Measuring protein concentrations by NMR spectroscopy

J Am Chem Soc. 2006 Mar 1;128(8):2571-6. doi: 10.1021/ja055336t.


In applications of NMR to biological macromolecules in solution, the concentration of the NMR sample is an important parameter describing the sample and providing information for the selection and planning of experiments. Although concentrations can be measured directly by NMR spectroscopy, other methods are usually preferred to measure the concentration of macromolecules in NMR samples. The reasons are the difficulties in the correlation of the sample of interest with the signal intensity representing a known concentration. This correlation is usually obtained by adding to the sample a reference compound with known concentration and comparing the integral over resolved resonance lines of the molecules with known and unknown concentrations. For solutions of biological macromolecules it is very difficult to find a compound that does not interact with the macromolecules and has a resonance outside their spectral range. We introduce PULCON which is a method that correlates the absolute intensities of two spectra measured in different solution conditions. PULCON is easy to implement and apply on all NMR spectrometers; it does not need any special hardware or software. PULCON is very robust and at the same time delivers accurate concentrations of samples in the NMR tube. We demonstrate that PULCON has the potential to replace UV spectroscopy for concentration measurements of NMR samples.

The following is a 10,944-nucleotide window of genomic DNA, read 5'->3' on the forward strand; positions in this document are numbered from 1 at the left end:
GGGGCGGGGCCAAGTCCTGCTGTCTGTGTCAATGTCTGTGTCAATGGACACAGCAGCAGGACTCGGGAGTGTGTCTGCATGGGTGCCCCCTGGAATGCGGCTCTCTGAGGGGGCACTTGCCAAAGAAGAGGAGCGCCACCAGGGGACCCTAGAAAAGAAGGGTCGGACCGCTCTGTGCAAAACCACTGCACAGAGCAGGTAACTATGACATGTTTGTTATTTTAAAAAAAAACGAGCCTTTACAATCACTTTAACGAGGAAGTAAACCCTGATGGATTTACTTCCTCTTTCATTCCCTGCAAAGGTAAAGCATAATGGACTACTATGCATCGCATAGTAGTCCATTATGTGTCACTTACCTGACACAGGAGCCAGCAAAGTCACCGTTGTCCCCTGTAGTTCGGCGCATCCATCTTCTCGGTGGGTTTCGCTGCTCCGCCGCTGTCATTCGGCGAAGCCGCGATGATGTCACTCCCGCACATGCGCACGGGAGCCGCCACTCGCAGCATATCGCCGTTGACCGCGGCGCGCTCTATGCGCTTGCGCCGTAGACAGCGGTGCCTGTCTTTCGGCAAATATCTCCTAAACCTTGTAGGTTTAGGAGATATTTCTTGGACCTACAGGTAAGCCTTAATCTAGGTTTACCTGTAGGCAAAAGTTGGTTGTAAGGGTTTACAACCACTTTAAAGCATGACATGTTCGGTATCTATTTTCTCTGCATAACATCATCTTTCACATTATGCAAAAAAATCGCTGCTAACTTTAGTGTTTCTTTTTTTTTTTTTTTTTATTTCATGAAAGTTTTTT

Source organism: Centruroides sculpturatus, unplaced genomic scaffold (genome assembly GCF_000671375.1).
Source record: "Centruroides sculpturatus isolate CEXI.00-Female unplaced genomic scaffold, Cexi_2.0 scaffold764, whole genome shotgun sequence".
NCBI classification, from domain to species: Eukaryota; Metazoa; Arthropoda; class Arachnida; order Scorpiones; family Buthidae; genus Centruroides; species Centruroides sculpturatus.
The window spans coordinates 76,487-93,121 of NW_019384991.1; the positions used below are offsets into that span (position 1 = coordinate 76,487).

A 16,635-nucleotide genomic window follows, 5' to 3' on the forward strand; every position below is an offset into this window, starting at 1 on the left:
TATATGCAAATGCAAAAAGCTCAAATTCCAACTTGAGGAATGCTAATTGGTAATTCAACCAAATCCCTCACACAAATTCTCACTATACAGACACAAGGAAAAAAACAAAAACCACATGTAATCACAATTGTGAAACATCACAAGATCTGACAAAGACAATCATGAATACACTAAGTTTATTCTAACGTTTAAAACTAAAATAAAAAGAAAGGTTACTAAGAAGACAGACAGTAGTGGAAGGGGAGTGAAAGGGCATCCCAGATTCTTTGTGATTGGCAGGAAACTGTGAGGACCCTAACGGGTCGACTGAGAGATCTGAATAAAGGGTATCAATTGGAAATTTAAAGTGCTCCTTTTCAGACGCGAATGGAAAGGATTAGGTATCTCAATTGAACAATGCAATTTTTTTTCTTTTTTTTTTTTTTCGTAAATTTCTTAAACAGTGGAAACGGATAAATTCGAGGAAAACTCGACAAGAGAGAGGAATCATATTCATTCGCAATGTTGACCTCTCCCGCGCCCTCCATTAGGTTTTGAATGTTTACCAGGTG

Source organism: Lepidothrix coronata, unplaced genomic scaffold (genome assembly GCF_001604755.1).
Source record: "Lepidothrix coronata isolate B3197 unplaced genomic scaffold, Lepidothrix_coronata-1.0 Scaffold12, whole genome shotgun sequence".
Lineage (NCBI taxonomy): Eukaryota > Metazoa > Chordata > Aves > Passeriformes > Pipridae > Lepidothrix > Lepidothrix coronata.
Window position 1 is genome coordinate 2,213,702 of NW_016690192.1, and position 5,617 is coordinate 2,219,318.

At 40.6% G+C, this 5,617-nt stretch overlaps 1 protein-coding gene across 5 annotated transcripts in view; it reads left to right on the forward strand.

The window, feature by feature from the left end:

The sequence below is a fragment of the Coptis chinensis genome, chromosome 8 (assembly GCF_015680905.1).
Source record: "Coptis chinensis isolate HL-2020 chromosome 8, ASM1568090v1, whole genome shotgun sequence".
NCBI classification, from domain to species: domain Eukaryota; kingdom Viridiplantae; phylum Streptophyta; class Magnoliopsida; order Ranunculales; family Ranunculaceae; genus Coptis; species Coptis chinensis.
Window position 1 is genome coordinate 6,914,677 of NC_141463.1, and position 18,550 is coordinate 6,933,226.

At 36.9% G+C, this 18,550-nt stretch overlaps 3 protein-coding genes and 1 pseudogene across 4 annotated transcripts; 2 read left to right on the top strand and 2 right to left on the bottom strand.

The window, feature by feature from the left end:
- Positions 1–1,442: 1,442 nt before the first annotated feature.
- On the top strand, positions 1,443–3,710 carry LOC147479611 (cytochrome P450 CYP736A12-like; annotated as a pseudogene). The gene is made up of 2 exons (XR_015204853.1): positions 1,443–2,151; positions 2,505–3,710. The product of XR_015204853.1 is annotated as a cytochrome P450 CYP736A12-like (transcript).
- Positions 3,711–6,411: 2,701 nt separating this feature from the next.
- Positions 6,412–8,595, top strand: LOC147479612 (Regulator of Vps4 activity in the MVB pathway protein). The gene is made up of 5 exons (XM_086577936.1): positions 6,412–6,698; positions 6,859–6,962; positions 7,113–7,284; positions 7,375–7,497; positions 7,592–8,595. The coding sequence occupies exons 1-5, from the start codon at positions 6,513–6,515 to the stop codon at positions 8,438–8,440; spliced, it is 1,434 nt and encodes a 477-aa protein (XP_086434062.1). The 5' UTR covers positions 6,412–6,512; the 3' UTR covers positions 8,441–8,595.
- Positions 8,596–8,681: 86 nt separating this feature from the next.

Publication types

  • Research Support, Non-U.S. Gov't

MeSH terms

  • Egg Proteins / chemistry
  • Muramidase / chemistry*
  • Nuclear Magnetic Resonance, Biomolecular / methods*


  • Egg Proteins
  • Muramidase